WhatsApp users beware! This stupidly simple hack puts you at risk

Whether Jeff Bezos was hacked via WhatsApp or was the Saudi Crown Prince Mohammed Bin Salman. The Facebook-owned messaging app was compromised by security problems this year. Another WhatsApp attack is now in the news. This attack has nothing to do the platform’s integrity or nation state cyberattacks. It is all about our vulnerability to social engineering and complacency in securing our devices.

This social-engineering hack is extremely simple to implement and equally easy to prevent. It takes less than one minute to set up a WhatsApp security setting. After reading this article, please go back to your app and check the settings.

It is crucial to distinguish between the different types of threats when hacking WhatsApp or other messaging platforms. Last year, we witnessed nation state attacks infecting targeted people with spyware. We also saw the risk of crafted media being sent over the platform. Finally, we saw a backdoor that allowed bad actors to lock out the targeted individuals from the messaging app.

WhatsApp software patches were able to fix all of these problems. They closed security gaps and made sure users were safe. However, the latest issue was resolved before it happened. However, users must take action to fix the issue. It’s likely that most, if not all of you, have not done so yet.

A friend warned us in group chat that she had been hacked and advised us not to open any messages from her. Attackers had gained access to her WhatsApp account, and had taken the numbers of other members of the group. The attackers were able to send WhatsApps out to other members of the group, informing them that they were about receive an SMS message. They asked for their help to return it to her. This is social engineering at its finest. It is hard to question the request of a friend.

The SMS message contained a WhatsApp verification code that was used to verify the account of the recipient. They were actually sending it to the attackers by sending it back to their “friend”. These attackers could then take control of the account and continue their scam with a new WhatsApp installation. This is much easier than porting the SIM on a new device. However, the effect is the same. The same scam led to a series of warnings from Singapore police last summer.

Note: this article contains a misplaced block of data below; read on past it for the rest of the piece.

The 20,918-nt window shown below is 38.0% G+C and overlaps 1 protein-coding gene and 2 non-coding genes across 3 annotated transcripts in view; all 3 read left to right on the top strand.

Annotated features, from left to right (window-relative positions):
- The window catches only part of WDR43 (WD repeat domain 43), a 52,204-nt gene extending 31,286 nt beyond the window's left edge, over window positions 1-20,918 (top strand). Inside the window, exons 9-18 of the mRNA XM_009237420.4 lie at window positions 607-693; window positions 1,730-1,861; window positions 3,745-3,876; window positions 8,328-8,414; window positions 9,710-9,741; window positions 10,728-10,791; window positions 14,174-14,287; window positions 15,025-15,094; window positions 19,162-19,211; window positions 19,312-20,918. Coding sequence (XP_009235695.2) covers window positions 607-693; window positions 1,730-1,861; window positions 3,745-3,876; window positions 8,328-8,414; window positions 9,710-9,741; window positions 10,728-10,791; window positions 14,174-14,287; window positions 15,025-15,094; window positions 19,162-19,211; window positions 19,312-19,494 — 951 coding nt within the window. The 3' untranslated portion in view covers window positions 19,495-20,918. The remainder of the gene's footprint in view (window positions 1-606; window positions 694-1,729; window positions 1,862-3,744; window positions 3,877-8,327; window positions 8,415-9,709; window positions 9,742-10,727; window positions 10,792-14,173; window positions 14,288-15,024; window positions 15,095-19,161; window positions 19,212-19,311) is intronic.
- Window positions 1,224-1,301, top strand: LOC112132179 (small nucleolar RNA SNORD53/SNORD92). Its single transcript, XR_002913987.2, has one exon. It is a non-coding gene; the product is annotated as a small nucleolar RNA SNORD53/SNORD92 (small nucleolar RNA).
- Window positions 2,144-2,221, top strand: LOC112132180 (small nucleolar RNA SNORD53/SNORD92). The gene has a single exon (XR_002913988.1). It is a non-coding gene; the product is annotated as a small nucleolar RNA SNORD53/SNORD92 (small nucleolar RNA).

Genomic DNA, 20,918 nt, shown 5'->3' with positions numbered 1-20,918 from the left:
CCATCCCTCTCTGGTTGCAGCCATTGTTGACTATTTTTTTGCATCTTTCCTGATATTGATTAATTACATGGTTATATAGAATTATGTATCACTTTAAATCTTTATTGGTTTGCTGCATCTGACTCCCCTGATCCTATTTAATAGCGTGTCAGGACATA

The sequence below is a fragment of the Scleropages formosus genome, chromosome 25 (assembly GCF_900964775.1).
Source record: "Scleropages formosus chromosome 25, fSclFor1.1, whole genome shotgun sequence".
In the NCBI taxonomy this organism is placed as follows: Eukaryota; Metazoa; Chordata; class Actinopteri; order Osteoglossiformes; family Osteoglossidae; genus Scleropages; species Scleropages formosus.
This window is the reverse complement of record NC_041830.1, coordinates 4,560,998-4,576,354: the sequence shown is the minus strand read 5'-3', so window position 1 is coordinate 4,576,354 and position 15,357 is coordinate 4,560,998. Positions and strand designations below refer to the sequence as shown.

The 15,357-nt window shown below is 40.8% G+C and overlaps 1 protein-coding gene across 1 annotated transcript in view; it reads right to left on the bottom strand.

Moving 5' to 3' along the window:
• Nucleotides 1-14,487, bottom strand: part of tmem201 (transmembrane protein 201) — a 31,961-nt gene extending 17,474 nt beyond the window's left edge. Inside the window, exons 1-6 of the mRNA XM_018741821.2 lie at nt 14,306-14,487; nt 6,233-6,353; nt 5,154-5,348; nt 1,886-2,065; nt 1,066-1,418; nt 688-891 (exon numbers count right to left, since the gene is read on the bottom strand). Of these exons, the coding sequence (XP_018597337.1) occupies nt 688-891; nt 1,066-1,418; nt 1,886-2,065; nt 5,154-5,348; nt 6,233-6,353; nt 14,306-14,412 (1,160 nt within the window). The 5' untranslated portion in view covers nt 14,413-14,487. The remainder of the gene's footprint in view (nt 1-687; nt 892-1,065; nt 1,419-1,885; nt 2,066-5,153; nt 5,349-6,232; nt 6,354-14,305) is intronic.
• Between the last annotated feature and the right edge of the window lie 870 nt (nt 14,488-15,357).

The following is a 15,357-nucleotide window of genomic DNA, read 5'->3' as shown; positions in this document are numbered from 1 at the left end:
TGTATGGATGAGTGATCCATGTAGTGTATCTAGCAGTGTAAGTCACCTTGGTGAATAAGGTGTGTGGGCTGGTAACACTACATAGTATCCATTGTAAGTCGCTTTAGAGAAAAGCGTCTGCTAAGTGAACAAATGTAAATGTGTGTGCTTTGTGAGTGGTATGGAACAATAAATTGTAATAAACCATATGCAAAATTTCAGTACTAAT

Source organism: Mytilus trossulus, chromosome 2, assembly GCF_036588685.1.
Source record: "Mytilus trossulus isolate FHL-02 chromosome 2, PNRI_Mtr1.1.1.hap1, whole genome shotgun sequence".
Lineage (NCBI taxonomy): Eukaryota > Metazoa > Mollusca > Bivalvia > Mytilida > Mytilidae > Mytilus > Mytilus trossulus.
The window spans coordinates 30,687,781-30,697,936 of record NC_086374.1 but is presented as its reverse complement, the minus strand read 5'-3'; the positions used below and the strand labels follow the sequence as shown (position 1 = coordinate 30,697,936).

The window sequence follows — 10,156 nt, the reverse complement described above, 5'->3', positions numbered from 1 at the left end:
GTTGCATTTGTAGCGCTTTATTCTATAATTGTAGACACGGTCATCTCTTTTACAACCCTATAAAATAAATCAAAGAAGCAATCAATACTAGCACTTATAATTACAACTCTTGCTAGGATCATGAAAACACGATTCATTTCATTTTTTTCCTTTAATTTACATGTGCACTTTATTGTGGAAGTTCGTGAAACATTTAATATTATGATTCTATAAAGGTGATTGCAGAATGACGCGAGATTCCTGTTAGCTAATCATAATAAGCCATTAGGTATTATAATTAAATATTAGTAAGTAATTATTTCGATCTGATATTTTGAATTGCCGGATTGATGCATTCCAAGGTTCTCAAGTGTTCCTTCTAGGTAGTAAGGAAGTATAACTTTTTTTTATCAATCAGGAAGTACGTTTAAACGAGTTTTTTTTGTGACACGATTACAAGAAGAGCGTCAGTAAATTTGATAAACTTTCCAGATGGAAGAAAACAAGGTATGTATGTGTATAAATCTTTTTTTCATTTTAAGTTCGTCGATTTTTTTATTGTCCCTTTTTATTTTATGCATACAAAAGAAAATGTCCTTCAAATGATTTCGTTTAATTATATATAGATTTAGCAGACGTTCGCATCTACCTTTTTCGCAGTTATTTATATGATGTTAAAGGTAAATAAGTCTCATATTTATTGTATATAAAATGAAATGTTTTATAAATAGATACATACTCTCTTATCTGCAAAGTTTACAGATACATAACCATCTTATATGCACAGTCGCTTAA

The attackers could message the rest as if they were the account holder. They also had the ability to message any contacts whose WhatsApp messages were received following the takeover. There is no legacy data. The target device is unaffected. WhatsApp has been ghosted to an unlegitimate device.

This can be easily avoided. WhatsApp allows you to set up a personal PIN and an email address for use in case you forget your PIN. This is distinct from the six-digit code WhatsApp sends by SMS to verify a new installation. The verification code can be referred to as two-factor authentication. As recent headlines about SMS security have demonstrated, that can be overcome. It is much harder to defeat another security layer, with your own password. Even if the attackers were to receive the code, they wouldn’t have your PIN. Although you shouldn’t send the SMS code to attackers, it is a good idea to add this layer of security.

The “Two-Step Verification” process for WhatsApp can be found in the Settings-Account section of the app. It takes only minutes to set it up.

If you are attacked, the direct risk is not to yourself but to your contacts. They will likely be asked for data and even emergency funds. This is social engineering at its finest. A secure platform that can send a friend a message. These circumstances are not allowed to affect our security.

You can easily reactivate your device by sending a new SMS to the number you received and then transfer it back. They want you to take time to understand what happened, and may send additional SMS codes to confuse your efforts to fix the situation.

It’s surprising to see how many people don’t have the PIN enabled in WhatsApp. Nearly everyone I asked has not set it up yet. If you are the same, please take a minute to set it up. Although I understand that you won’t be sending the verification SMS to “friends” if requested, it is important to do so just in case.

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